- Gene Anderson
Silk and Milk
Summary of Paper, Global Chinese Food conference, University of Michigan, Dec. 2019
Silk and Milk:
The Medieval Silk Routes and Food in China
E. N. Anderson
University of California, Riverside
Chinese food expanded into Central Asia in a limited way. The commonest Chinese foods expanded with empire, but very few spread much beyond the limits reached in the Tang dynasty, very close to the limits today in the Silk Road area. Broomcorn millet was the first and most long-distance traveler, reaching what is now eastern Kazakhstan by about 2700 BCE. Unlike most Chinese domesticates, this millet endures great drought and heat and matures in as little as two months, making it a valuable resource for the dry Central Asian world. It spread onward into Europe. Rice came much later, during dynastic times, but could not flourish outside of major river valleys, and has been abandoned as a crop, though it flourishes in Iran. Foxtail millet spread to India in the Bronze Age, and much later to Europe, but details on this spread are lacking. Few fruits and vegetables traveled west. Among them were minor crops like Chinese garlic chives and bunching onions. China, in fact, domesticated many trees independently of the west, so that different species are found at the two ends of the Silk Road. This was the case with apples (the common apple was domesticated in Kazakhstan, but China has its own species), pears, cherries, and other fruit. Only peaches went from China to the western world. Apricots are probably native to much of Central Asia. The common domestic mammals all came from the west, though pigs may have been independently domesticated in China as well as west Asia. Ducks and chickens, however, spread from east to west, the chicken moving across Asia quite early. Water buffaloes are an exception to all rules: they were domesticated in India, and apparently spread from there to China—the native Chinese buffalo is apparently a now-extinct separate species.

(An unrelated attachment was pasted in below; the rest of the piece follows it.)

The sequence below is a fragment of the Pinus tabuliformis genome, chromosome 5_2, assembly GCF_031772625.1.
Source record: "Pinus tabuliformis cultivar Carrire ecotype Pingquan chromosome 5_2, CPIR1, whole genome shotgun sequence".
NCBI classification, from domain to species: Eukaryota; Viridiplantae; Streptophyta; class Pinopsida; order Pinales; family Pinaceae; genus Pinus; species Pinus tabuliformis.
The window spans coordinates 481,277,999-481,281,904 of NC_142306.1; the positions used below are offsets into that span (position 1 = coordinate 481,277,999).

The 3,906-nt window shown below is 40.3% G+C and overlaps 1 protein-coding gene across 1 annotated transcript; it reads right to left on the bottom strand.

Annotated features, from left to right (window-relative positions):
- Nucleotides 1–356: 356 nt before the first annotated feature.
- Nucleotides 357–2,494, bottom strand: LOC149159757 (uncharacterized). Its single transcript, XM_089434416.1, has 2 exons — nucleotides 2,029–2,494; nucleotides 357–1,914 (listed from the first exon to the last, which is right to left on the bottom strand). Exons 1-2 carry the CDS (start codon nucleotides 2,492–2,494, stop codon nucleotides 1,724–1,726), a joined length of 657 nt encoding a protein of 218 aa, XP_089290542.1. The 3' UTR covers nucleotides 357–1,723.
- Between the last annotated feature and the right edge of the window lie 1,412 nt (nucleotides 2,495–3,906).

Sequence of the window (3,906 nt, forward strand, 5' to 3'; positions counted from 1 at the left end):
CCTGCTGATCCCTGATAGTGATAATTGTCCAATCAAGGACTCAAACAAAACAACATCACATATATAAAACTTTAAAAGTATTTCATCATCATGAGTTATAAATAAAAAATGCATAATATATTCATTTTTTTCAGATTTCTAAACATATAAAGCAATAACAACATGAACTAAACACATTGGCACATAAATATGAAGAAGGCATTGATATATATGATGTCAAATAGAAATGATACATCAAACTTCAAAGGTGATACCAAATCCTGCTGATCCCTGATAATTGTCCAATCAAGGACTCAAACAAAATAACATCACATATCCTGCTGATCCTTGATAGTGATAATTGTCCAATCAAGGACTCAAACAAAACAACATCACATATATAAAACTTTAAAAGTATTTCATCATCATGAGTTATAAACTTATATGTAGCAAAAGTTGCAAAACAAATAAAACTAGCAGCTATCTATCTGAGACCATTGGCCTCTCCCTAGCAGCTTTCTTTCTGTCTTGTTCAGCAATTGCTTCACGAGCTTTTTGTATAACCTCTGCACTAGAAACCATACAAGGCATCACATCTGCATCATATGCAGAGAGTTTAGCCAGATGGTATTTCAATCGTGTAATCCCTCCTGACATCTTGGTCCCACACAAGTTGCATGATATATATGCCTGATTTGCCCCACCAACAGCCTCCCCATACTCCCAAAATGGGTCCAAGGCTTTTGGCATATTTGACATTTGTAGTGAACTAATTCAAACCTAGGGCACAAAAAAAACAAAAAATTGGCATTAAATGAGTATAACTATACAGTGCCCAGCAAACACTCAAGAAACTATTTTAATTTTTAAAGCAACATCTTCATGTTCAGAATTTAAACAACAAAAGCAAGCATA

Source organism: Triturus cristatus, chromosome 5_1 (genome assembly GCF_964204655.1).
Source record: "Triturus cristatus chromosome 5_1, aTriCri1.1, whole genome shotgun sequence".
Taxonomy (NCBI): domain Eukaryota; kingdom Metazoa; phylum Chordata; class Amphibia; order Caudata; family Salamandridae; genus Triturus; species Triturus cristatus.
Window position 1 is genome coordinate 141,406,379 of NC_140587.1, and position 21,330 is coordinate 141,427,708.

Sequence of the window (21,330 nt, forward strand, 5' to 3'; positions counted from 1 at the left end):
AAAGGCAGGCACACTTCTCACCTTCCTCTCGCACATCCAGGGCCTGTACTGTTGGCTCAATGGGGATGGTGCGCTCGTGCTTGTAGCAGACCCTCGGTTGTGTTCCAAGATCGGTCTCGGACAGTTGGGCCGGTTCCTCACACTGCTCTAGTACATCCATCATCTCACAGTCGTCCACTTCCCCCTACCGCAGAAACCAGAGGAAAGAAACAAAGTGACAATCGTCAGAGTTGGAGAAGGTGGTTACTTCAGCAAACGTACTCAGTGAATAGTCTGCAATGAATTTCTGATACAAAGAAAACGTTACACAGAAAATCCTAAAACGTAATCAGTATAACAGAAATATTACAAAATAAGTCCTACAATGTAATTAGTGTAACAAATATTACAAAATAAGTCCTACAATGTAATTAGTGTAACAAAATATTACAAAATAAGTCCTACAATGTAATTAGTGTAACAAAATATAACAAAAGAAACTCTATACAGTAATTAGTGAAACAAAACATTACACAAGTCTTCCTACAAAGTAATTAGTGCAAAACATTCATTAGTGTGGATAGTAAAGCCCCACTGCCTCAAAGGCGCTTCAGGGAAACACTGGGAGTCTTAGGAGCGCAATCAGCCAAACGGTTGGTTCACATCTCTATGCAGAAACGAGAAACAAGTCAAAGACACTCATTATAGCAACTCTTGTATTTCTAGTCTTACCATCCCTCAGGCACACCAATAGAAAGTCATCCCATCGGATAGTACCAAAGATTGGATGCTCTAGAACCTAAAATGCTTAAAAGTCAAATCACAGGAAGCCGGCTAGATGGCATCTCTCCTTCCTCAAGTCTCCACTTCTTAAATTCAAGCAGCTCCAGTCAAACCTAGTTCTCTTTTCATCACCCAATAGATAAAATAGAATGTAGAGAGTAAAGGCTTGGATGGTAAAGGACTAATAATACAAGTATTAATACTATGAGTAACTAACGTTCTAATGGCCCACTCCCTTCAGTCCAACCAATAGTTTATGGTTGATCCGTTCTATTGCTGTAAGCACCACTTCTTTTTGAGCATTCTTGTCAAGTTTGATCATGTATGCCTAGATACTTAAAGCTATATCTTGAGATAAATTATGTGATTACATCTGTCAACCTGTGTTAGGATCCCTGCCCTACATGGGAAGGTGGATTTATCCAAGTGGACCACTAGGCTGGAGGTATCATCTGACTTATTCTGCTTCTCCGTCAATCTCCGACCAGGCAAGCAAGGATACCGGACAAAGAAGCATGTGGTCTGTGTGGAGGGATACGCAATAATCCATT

Overall, most flow was the other way: West to east. Specific dishes also traveled in that direction. Dumplings, kababs, tandur-baked bread (Iranian nan, ancestral to Chinese shaobing and other breads), and other dishes moved east. Noodles were probably invented independently in the Mediterranean and in China—they are fairly obvious things to invent—and their extreme popularity in Central Asia thus records dishes spreading in both directions.
Causes for the west-to-east predominance begin with ecology. China depends on the east Asian monsoon, which brings warm wet summers and cool dry winters. Central Asia has hot dry summers, or, in the mountains, quite cold but still dry summers. Winters are bitterly cold. Most Chinese food plants do not flourish. Conversely, west and Central Asian food plants do fine in China, at least in the dry northwest.
Linguistic expansion evidently mattered, in that speakers of related languages seem to have picked up each others’ foods easily. Indo-Iranic languages spread from the western steppes (focusing probably on Ukraine) to Central Asia and thence to Iran and India about 5000-4000 years ago. Other Indo-European languages were spoken farther west, with Tokharian languages dominating what is now central Xinjiang. Chinese did not reach Central Asia till the Han Dynasty. Turkic and Mongolian languages expanded south into the region from southern Siberia over the last 2000 years.